A Life Lived in Grace

Tuesday, January 25, 2011

Winding Down
This beginning of a New Year is like a bend in a winding mountain road. It fades in my rearview as we move farther and farther from its starting point. I’ve been reflecting lately on all that can be accomplished on a small suburban homestead such as ours and feeling rather – well – contented and secure.

On just a third of an acre we are able to raise lambs and chickens to put meat in our freezer and eggs for breakfast and baking. An extra lamb we butchered is being parceled out to friends and neighbors who don’t want a whole or half lamb. And, at $9 to $15 per pound for organic lamb, I think this may turn out to be a very good thing.

The broilers we raised from day old chicks were butchered last week. Our original plan was to butcher before Christmas, but the bad weather and family obligations forced us to push back a few weeks. With the extra time on feed most of the birds were in the 7 to 8 pound range, with a few pushing over 9 pounds. At those weights the birds are too big for a family of two, so most were cut in half and a few quartered, giving us enough chicken for about 30 weeks, assuming we eat chicken once a week. Not bad, folks! Not bad at all!

The hens are laying 5 to 7 eggs a day now, not quite at full stride yet, but, that’s 3-1/2 dozen a week, enough to keep us in omelets with a few dozen left over to sell to cover feed costs.

Our berries and fruit trees are coming into their own and give us plenty of fresh seasonal fruit for eating and a little extra for freezing or canning or cooking; the garden gives us plenty of greens and root vegetables; tomatoes and cucumbers; squash and pumpkins, even with the occasional crop failure.

Thanks to some great sales in November and December our pantry is brimming with staple goods. And, the added savings from coupons meant most were “free” or nearly “free”. It’s so nice to be able to just walk over, open a cupboard and pull out what you need for an evening meal. No treks to the store after dark. No drives during inclement weather.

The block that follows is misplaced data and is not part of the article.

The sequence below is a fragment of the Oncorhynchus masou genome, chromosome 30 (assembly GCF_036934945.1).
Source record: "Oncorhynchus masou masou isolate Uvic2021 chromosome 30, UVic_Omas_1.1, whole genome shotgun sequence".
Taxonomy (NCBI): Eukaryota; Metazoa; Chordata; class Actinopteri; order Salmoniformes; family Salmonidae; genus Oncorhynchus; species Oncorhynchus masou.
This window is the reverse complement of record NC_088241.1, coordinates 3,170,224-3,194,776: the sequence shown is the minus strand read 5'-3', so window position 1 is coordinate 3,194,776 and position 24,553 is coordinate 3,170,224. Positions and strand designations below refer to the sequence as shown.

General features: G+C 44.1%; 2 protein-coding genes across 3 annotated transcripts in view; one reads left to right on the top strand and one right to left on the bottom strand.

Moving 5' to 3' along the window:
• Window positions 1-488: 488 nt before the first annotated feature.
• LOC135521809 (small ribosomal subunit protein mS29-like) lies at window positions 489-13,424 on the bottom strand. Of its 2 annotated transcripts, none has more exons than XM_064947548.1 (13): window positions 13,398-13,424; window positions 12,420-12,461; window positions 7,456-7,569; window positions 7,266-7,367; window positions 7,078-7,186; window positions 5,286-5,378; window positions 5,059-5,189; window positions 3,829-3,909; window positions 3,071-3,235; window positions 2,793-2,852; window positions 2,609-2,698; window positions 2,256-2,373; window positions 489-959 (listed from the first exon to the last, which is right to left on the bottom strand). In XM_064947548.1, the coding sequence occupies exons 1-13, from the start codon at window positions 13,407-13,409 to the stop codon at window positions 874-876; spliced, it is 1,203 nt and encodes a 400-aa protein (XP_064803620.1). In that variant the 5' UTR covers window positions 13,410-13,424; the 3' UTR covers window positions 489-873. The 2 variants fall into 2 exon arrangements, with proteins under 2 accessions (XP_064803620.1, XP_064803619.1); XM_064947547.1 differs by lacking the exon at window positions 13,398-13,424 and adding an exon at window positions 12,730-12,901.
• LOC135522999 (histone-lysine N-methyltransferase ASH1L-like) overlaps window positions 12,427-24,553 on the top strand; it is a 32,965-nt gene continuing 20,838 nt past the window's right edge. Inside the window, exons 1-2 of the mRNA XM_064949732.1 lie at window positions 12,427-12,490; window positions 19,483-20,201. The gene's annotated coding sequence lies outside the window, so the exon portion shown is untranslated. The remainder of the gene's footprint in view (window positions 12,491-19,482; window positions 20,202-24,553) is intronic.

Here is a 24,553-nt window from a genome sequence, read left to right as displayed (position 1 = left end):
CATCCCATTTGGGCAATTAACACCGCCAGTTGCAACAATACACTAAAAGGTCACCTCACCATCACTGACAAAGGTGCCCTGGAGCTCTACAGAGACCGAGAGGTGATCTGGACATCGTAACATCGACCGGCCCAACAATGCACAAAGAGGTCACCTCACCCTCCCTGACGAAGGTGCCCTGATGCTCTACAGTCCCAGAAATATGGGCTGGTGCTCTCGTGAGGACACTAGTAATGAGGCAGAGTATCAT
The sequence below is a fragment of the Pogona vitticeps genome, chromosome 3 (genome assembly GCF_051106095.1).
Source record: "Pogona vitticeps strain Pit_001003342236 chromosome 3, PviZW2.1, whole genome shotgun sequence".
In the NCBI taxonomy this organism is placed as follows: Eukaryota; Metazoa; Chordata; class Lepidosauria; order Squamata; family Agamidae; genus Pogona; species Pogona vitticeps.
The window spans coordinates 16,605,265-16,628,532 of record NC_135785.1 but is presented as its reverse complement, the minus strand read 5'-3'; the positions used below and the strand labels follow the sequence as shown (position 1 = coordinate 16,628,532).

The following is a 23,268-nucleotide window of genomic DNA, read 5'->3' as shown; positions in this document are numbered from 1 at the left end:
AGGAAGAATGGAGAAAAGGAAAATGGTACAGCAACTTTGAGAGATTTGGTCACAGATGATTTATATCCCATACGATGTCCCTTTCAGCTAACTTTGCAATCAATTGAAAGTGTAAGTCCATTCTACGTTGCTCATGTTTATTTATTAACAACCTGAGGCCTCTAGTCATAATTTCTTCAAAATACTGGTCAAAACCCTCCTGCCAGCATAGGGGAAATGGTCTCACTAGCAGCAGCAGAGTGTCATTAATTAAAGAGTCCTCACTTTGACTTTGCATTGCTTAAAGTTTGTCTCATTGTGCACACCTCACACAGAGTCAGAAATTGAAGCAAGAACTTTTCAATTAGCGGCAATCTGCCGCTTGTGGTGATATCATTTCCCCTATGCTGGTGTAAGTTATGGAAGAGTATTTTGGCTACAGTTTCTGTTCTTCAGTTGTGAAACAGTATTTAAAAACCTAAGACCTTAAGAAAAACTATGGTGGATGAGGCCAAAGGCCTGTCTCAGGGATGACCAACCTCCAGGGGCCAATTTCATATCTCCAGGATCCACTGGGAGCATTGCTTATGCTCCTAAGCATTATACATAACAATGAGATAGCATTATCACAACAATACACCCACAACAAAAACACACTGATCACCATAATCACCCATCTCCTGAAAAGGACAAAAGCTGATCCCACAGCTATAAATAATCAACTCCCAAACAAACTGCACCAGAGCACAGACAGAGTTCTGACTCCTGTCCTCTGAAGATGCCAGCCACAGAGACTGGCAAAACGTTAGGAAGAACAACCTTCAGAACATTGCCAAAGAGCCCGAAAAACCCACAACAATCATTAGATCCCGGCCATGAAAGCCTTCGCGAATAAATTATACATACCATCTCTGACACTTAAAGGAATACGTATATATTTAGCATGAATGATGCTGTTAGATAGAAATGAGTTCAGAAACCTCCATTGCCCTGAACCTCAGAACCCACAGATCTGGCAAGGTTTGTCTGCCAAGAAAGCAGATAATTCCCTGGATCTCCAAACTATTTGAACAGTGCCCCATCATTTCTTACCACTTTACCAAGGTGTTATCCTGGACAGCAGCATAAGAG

We picked up another load of firewood from the grandparents’ place, our second of the winter. With the colder temperatures we are burning more wood than in years past and it’s a blessing to have such a ready source. Loading split wood on a cool afternoon makes for a robust workout. I love it.

I think these reflections were brought on by a morning news story on the inflationary period coming our way.

The skyrocketing cost of goods and the diminishing value of a paper dollar brought back hard memories of the pre-dawn Saturday mornings my sister and I spent sitting in gas lines so we could have a full tank for the coming week; I flashed back to the clothes and equipment and toys and trips my family couldn’t afford because the prices were so high.

But, rather than make me sad, the news cast made me contemplate how far we’ve come, how self-sufficient we are becoming and where we are in relation to what’s on the horizon. Oh, we’re not perfect, folks and our life is far from ideal despite all that is written here. We are human after all, full of mistakes and haunted by regrets, disappointment and heartbreak, sadness and anxiety.

But, who wants to dwell on that? We choose to live in the positive, not focus on that. We choose to be grateful…for what we have…for what we can do ourselves, and for how we can help and encourage others. It’s a good feeling. A warm feeling. The best feeling in the world. It’s what makes us value I miss you so much more than I love you. Gratitude is deep and strong and stays with us forever. Like the soil from which all else grows, gratitude is what makes us grow inside, to become contented and happy.

Without it, all the things we dream of, pray for: security, love, gardens, coops, critters: are just temporary rushes of adrenaline. We must first see the world through eyes smeared with the sweat of hard work and with soil ground deep into our skin; the simplest things will make you drop to your knees, driven by grace. Sometimes when you least expect it.

Life is messy, folks. So is farming. I think the combination is the world’s most perfect fertilizer to grow a new human in. Don’t you?

Creative Commons License photo credit: Ian Sane

2 Responses to “A Life Lived in Grace”

  1. Ian Sane says:

    Very good read. You are definitely living the good life, congratulations!

    Thank you so much for including my picture with your article. I’m honored!

  2. Author says:

    You are quite welcome Ian, but I can’t take credit for finding your lovely photo. That is the work of my computer guru friend, DJ. Thanks for the compliment though.

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